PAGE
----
It gives a single metric to all of the different diseases, which allows you to find the more cost effective ways to help a population. This helps policy-makers and donors make the difficult decision of who to prioritize with limited resources.
An important cause
Health is an important cause to focus on. There is much research finding that ill people and countries with high disease burdens are unhappier than their healthier counterparts.
Additionally, illness is just inherently bad. You have but to recall your own experiences of being ill to confirm this fact.
Being blind in Nigeria is worse than being blind in the Netherlands. This is because in the Netherlands there are support systems in place, such as braille and audiobooks. Most of the blind in Nigeria do not get this support. This means that the disability weighting that is assigned to blindness should be different in Nigeria and the Netherlands. However, in the interests of fairness, DALYs are equally weighted everywhere.
This is not a deal-breaker as all social metrics are slightly flawed. It is simply something to keep in mind.
Additionally it is still probably the case that treating blindness in Nigeria is a lot less costly than treating blindness in the Netherlands.
A million spilled lattes
Spilling a latte sucks. You’ve just paid more than you should for a delicious drink and now it’s all wasted. Depending on the severity of your caffeine addiction, you go and buy another one or get on with your day. What a drag.
However, if I had the choice of preventing a billion lattes being spilled by a billion different people, or saving one single child from dying of malaria, I’d choose the child. And I'm not sure there's any number of lattes that would change my mind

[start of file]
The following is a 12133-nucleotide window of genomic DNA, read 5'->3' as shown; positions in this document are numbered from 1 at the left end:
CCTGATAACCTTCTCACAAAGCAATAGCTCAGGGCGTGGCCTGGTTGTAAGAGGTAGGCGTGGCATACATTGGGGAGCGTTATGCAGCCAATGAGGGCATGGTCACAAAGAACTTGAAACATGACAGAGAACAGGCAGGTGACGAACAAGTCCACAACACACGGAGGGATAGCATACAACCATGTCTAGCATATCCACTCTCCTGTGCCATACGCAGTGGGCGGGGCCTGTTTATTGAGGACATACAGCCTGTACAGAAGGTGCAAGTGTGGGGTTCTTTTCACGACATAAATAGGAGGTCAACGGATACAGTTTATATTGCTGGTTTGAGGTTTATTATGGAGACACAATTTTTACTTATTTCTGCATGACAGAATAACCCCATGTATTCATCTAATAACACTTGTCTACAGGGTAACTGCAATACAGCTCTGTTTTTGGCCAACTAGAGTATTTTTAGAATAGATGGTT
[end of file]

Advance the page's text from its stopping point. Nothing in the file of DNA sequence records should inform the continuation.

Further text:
This is because I am a prioritarian. This means I’m like a utilitarian in that I want to maximize happiness and minimize suffering, but with the added rule of prioritizing those less well off. This is because I think that helping the poor is more important than helping the rich, and that helping well-off people while I could be helping the starving seems wrong.
Again, this does not invalidate DALYs; it just means that you have to be careful when reading findings on them. If you consider yourself a prioritarian, you have to check that the DALYs are helping those who really need your help, not just people in New York who have back pain.
What about non-health issues?
DALYs do not take into account the pain of social ostracization. For example a cleft lip simply means your face came out a bit wrong and your lip looks bizarre. It can make it slightly harder to eat and talk, but compared to cancer or a heart attack it’s not so bad, so the disability weighting is very small.
What that misses out on is that in many cultures people with cleft lips are ostracized from society. They are not accepted by their family, they are thought to be cursed, and they can find it impossible to make friends or to have their own family. This is devastating. Social isolation is one of the saddest, most lonely things that can happen to a human being.
This is an important issue about DALYs, however on average you can make a larger difference if you know what you’re doing instead of going forward blindly, and DALYs allow us to see our progress. Unfortunately there isn’t a widely used happiness metric that we can use yet that I know of. (Although please do inform me if there is one.) More on this argument can be read on this excellent article by Adam Casey.
You also might be interested in our operations blog that details: our month to month organizational progress, the more technical ideas we have, and our board meeting minutes